Election 2020

Trump Refuses To Condemn White Supremacy In First Presidential Debate

The two candidates, President Donald Trump and former Vice President Joe Biden, faced off for the first time.

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President Donald Trump and former Vice President Joe Biden
Alex Wong, Win McNamee/Getty

During the first presidential debate, moderator Chris Wallace asked President Donald Trump to publicly disavow white supremacists. Wallace, a longtime journalist at Fox News, was in the midst of a section on "race and violence in our cities," two topics that shouldn't have been conflated in the first place. What he intended to probe, based on his line of questioning, was racial unrest in cities after a number of Black Americans were killed by law enforcement. He meant to ask about racism, not race.

When Trump rebuffed and pivoted, Wallace, in one of his stronger moments of the evening, persisted. "Are you willing, tonight, to condemn white supremacists and militia groups and to say that they need to stand down?" Again, Trump deflected, but not before name-dropping the Proud Boys, a far-right group in Portland, Oregon. "Proud Boys," Trump said, "Stand back and stand by." Merriam Webster's Twitter team jumped in to distinguish the the two terms online:

'Stand back': to take a few steps backwards
'Stand by': to be or to get ready to act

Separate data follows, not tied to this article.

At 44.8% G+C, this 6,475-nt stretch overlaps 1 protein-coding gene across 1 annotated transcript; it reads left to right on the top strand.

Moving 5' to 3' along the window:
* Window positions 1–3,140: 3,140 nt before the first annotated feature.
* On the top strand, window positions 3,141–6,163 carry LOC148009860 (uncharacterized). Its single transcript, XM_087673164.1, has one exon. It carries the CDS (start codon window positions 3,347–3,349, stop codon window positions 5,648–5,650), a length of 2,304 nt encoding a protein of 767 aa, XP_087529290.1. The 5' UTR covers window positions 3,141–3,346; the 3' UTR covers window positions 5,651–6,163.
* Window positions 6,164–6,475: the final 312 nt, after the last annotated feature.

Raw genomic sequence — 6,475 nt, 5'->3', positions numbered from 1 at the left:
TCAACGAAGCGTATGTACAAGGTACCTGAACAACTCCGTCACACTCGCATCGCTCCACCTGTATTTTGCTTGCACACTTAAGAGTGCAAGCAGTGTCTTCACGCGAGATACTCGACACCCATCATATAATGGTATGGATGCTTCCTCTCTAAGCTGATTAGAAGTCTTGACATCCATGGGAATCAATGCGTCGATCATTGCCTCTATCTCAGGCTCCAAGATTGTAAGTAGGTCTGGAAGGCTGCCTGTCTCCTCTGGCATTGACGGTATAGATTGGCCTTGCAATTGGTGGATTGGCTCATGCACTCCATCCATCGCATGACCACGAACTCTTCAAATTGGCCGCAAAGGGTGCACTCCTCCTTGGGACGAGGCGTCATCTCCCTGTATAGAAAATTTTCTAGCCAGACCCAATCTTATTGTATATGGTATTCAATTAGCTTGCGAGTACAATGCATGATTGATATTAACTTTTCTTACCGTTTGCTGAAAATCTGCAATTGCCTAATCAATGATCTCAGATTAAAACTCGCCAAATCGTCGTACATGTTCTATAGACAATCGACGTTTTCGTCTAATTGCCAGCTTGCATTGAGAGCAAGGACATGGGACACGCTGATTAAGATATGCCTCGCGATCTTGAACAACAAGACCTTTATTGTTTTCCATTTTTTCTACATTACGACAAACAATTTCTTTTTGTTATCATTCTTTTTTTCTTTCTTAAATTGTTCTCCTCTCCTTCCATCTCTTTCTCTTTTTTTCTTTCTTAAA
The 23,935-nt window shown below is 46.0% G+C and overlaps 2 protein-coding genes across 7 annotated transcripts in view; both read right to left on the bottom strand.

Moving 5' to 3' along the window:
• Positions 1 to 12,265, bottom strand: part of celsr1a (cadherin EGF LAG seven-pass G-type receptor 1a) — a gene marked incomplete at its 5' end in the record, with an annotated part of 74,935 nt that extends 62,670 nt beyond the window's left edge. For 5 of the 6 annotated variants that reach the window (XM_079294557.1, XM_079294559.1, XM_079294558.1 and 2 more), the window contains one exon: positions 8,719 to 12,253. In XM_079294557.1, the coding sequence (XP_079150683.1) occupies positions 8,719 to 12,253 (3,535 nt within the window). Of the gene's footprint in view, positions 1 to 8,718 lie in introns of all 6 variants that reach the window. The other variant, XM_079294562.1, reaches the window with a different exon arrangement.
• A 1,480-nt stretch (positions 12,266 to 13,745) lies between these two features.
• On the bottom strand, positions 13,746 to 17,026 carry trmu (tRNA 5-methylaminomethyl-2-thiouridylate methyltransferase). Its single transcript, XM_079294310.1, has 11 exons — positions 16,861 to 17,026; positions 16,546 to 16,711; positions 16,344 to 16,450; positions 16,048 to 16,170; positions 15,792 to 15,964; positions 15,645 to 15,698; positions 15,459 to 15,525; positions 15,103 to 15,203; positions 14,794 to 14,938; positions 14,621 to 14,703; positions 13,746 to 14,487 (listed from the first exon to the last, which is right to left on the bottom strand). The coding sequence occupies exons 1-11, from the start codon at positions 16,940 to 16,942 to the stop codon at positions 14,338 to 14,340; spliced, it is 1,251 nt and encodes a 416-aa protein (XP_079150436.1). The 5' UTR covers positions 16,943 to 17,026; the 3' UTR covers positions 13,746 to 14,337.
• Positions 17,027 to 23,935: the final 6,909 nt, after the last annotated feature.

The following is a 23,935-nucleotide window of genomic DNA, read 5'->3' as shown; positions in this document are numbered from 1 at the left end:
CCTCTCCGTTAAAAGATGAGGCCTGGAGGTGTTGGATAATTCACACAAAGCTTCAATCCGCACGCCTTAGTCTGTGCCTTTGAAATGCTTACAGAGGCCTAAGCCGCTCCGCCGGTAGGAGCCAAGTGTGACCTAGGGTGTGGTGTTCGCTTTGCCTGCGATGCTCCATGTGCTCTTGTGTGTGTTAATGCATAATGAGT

SAUL LOEB/AFP/Getty Images

I don't know who "won" the first presidential debate. It certainly wasn't Trump. It may have been former Vice President Joe Biden. A CNN poll, conducted by SSRS directly after the event, showed that 60% of viewers thought Biden had won, compared to 28% for the president. It definitely wasn't the American people. The American people lost.

As Biden pointed out during one exchange, even Trump's former campaign manager, Kellyanne Conway, has acknowledged that violence helps Trump's cause. In her full response, from a late-August interview with Fox & Friends, she says, "The more chaos and anarchy and vandalism and violence reigns, the better it is for the very clear choice on who's best on public safety and law and order." Last night, the president stoked that chaos again. (He also said the verified Conway quote was fake.)

The night often felt like a playground free-for-all. Trump ignored the pre-approved condition that candidates get an uninterrupted two minutes to respond to questions. He interrupted Biden and Wallace repeatedly, to the point that conversations about policy and platforms were rendered impossible. Within the first 30 minutes, Biden said to him, "Will you shut up, man?" He reiterated this point in various ways, from "Will you just shush for a minute?" to "It's hard to get any word in with this clown." Even Wallace attempted — albeit poorly — to control the interruptions from the president.


One of Biden's more effective tactics was talking directly to viewers. In a section about COVID-19, in which Trump boasted about the failed U.S. response, Biden said to the camera, “Do you believe for a moment what he’s telling you in light of all his lies he’s told about COVID?” The tactic showed one of the strategies Biden's campaign is hoping will stick: his empathy and ability to connect with voters on an emotional level.

The 90 minutes were a slog. Viewers hopped online to suggest structural changes for the next two debates, like the moderator having access to a mute button, a point reiterated by The Washington Post's Margaret Sullivan in her post-debate analysis. Just moments after the debate wrapped up, CNN's Dana Bash offered a blunt indictment that will surely stick: “That was a sh*tshow," she concluded.

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